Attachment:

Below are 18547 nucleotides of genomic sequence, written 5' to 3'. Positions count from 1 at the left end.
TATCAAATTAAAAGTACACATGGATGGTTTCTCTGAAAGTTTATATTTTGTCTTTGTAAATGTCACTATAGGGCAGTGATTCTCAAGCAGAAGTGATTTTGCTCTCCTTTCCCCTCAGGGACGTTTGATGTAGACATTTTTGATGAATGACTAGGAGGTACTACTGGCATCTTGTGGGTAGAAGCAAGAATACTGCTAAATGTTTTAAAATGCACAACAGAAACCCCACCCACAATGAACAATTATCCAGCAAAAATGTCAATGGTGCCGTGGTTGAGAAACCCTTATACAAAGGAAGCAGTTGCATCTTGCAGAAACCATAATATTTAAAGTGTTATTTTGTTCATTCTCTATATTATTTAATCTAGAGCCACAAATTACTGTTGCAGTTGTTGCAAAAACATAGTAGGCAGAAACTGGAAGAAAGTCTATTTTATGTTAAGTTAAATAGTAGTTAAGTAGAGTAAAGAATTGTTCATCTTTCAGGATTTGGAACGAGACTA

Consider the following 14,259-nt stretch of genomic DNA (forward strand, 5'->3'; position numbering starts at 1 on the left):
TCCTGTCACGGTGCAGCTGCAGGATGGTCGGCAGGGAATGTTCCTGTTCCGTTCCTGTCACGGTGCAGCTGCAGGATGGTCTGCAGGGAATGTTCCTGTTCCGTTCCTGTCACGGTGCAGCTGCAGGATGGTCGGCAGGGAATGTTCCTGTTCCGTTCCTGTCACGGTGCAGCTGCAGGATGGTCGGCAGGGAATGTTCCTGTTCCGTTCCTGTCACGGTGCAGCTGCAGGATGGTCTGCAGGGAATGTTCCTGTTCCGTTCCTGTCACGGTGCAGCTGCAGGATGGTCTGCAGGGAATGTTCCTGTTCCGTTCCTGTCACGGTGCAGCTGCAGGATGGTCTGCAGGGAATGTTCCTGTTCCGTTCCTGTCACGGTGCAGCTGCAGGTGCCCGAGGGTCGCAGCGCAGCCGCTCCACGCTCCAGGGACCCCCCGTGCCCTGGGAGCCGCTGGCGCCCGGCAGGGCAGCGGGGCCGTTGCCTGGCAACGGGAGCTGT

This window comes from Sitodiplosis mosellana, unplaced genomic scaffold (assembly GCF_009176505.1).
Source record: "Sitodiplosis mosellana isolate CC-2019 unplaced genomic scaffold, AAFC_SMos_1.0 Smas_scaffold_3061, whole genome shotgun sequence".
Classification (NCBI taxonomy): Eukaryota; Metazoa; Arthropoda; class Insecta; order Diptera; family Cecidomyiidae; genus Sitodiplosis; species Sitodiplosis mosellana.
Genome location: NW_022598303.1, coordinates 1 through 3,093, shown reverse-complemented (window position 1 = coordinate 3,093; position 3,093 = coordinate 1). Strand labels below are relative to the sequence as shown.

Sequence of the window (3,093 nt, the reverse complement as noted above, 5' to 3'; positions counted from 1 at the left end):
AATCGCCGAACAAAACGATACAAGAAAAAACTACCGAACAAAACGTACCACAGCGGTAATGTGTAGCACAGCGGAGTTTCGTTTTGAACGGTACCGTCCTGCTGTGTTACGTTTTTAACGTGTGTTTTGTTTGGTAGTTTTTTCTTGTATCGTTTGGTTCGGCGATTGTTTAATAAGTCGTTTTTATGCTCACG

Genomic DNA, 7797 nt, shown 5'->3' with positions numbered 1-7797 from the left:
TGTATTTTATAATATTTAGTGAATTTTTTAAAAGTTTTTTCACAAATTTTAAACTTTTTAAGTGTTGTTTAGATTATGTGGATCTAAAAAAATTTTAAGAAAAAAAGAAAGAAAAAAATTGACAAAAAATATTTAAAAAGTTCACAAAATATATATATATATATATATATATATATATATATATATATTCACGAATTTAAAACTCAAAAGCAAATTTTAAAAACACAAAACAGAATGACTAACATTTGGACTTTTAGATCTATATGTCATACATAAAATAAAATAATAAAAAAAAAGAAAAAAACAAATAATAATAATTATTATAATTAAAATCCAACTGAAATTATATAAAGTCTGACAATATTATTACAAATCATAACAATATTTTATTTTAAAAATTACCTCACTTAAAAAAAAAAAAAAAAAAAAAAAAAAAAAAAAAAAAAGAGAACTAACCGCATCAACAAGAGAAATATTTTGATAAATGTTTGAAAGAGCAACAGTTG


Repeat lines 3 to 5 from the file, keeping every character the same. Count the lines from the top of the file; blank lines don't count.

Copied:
Consider the following 14,259-nt stretch of genomic DNA (forward strand, 5'->3'; position numbering starts at 1 on the left):
TCCTGTCACGGTGCAGCTGCAGGATGGTCGGCAGGGAATGTTCCTGTTCCGTTCCTGTCACGGTGCAGCTGCAGGATGGTCTGCAGGGAATGTTCCTGTTCCGTTCCTGTCACGGTGCAGCTGCAGGATGGTCGGCAGGGAATGTTCCTGTTCCGTTCCTGTCACGGTGCAGCTGCAGGATGGTCGGCAGGGAATGTTCCTGTTCCGTTCCTGTCACGGTGCAGCTGCAGGATGGTCTGCAGGGAATGTTCCTGTTCCGTTCCTGTCACGGTGCAGCTGCAGGATGGTCTGCAGGGAATGTTCCTGTTCCGTTCCTGTCACGGTGCAGCTGCAGGATGGTCTGCAGGGAATGTTCCTGTTCCGTTCCTGTCACGGTGCAGCTGCAGGTGCCCGAGGGTCGCAGCGCAGCCGCTCCACGCTCCAGGGACCCCCCGTGCCCTGGGAGCCGCTGGCGCCCGGCAGGGCAGCGGGGCCGTTGCCTGGCAACGGGAGCTGT

This window comes from Sitodiplosis mosellana, unplaced genomic scaffold (assembly GCF_009176505.1).